Following on the heels of two wildly successful albums of duets (2006’s Duets: An American Classic and 2011’s Duets II), legendary crooner Tony Bennett will release a third duets-themed album on Oct. 23. The record, Viva Duets, features bilingual songs Bennett recorded around the world with some of the most popular names in the world of Latin music, from Marc Anthony to Vicente Fernández. A documentary about the artist, The Zen of Bennett, will also be released in select cities on Oct. 24. The 86-year-old singer, painter and artist spoke to TIME about the new album, what makes a great duet and which other artist he’d like to sing with.
TIME: How did you end up with the Latin theme for your upcoming album?
Tony Bennett: My son Dan came up with the whole idea of the duets album—the other two albums I made with the different contemporary singers. They ended up selling millions and millions of albums, so we tried the Latin thing. Unfortunately, I don’t speak Spanish. It’s difficult for me to communicate. But [the musicians] are so honored that I’m helping them out and showing the world their music, that they have been treating me so beautifully.
Did your Spanish improve at all?
Not at all. It’s just unfortunate. I’m not a linguist. I’m still learning how to speak English!
How much do you and a duet partner rehearse before you record?
We go where they live, so each record took a couple of days of getting to know them, meeting their managers and their friends, and they became great relationships.
Were you familiar with the artists before you started making the record?
Not really but, boy, I was the minute I heard their records. They’re really tremendous artists, each one of them. The only person I knew very well was Marc Anthony. For years I’ve been a friend of his.
How do you know each other?
We met years and years ago, in Puerto Rico, when I performed there. Since then he’s become very popular and very successful, and he’s a great performer.
Which was your favorite place to travel to during the recording?
Mexico. It’s beautiful. I’m a painter also and I want to tell you that as far as I’m concerned, I can’t believe what they’re doing in the art world. It’s better than anything in America or in Europe. It’s the most potent art world right now.
Did you have enough time to go to museums and galleries while you were there?
I saw quite a bit of it, ancient paintings and contemporary painting and sculpture. They’re all big and immense and beautiful colors. It’s really quite wonderful.
How did you decide whom to sing with?
That was up to my son. He just chose the most successful Latino artists in the world, who are loved everywhere in the world. I wasn’t sure whether it was going to work, since I had to do everything phonetically, but it worked out beautifully.
How do you decide who gets to sing what?
We gave them a choice of three different songs and they chose one they liked, so they felt comfortable doing it.
I know this album isn’t even out yet, but do you think there’s another duets album in your future?
No, I have a couple albums I’ve done already, the complete works of Jerome Kern. We’ve done it but it’s waiting. And one I’m excited about is that Lady Gaga called me from Australia and she said, “I want to do a jazz album with you.” So we’re going to doing it with Marion Evans, the great orchestrator. We’re going to have a big swinging album.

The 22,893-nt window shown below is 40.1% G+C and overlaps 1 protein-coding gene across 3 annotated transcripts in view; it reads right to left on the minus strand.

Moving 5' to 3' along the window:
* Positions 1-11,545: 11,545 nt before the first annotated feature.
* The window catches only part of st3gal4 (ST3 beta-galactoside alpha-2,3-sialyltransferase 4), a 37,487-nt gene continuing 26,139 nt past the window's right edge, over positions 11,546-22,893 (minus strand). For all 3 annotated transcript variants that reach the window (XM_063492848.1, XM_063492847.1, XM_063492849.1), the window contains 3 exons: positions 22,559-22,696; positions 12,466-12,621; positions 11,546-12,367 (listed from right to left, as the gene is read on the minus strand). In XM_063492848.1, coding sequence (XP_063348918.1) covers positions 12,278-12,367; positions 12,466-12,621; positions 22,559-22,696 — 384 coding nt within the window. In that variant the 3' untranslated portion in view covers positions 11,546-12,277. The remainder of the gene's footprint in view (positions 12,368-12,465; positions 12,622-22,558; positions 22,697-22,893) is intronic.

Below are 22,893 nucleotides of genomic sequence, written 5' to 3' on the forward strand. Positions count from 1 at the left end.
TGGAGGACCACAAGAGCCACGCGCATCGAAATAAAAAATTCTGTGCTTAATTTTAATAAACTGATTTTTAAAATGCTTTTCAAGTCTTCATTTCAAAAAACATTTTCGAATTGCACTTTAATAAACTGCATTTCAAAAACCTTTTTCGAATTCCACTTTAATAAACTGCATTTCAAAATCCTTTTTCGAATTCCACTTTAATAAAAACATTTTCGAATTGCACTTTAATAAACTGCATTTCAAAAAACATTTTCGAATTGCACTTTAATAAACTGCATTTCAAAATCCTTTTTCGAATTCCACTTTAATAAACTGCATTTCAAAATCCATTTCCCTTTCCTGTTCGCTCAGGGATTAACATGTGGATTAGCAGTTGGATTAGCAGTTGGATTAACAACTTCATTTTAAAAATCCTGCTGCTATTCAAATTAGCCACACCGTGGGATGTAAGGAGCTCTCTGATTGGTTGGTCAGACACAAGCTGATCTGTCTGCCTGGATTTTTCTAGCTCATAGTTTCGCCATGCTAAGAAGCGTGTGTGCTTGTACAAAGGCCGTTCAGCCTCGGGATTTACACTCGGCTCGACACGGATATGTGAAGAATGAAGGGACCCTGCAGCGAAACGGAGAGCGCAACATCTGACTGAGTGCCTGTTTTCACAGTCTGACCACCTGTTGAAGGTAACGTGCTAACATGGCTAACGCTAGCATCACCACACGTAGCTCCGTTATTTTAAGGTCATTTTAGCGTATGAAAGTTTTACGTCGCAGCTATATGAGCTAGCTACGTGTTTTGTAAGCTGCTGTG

Speaking of Lady Gaga, what do you think of today’s pop music?
I don’t know about pop music, but I’m a big admirer of Lady Gaga. I call her the Musical Picasso. She’s so creative and she changes every two minutes. A very creative person and a very nice person too.
So is part of the hope that you’ll introducing the American songbook to younger listeners?
I think it’s happened already. The duets albums, with all contemporary singers, are very successful albums with very steady sales. There are still steady sales coming in on it, and way over 6 million records. It’s surprising the heck out of me.I didn’t think it would be that strong a reaction.
(MORE: TIME’s 1964 take on Tony Bennett)
Is there anyone out there with whom you haven’t performed yet but would really like to?
I like Sting a lot. It might be nice to do something with him someday.
What makes a great duet partner?
It has to be a contrast. Lady singers are always good because then you can hear who’s singing. It can’t be someone who sounds just like you, because then you don’t know who’s singing. That’s a failure of a duet.
And does it work for any song?
No, just certain songs—but I never do a bad song. I stay away from anything that’s going to be a hit for about two weeks and then forgotten.
How do you know?
I just stay with top quality. If it’s very well written, if the words are beautiful and the music is beautiful, then I just say this is a good song, let’s do it. It never becomes old-fashioned.
Does that knowledge come from experience?
No, I learned it in school. In the Second World War, when I came out of the infantry as a soldier, the GI Bill gave us permission to choose a school. I was lucky enough to join the American Theater Wing. They were so wonderful to us, because it was a good war and we won, and they gave us the best teachers. They taught us to never compromise and only sing quality. The public deserves nothing but the best so don’t give them any junk, don’t give them anything that’s going to make a quick buck and be forgotten, don’t do anything unless it’s top quality.
Does that mean that, in your whole career, you’ve never recorded anything you regret?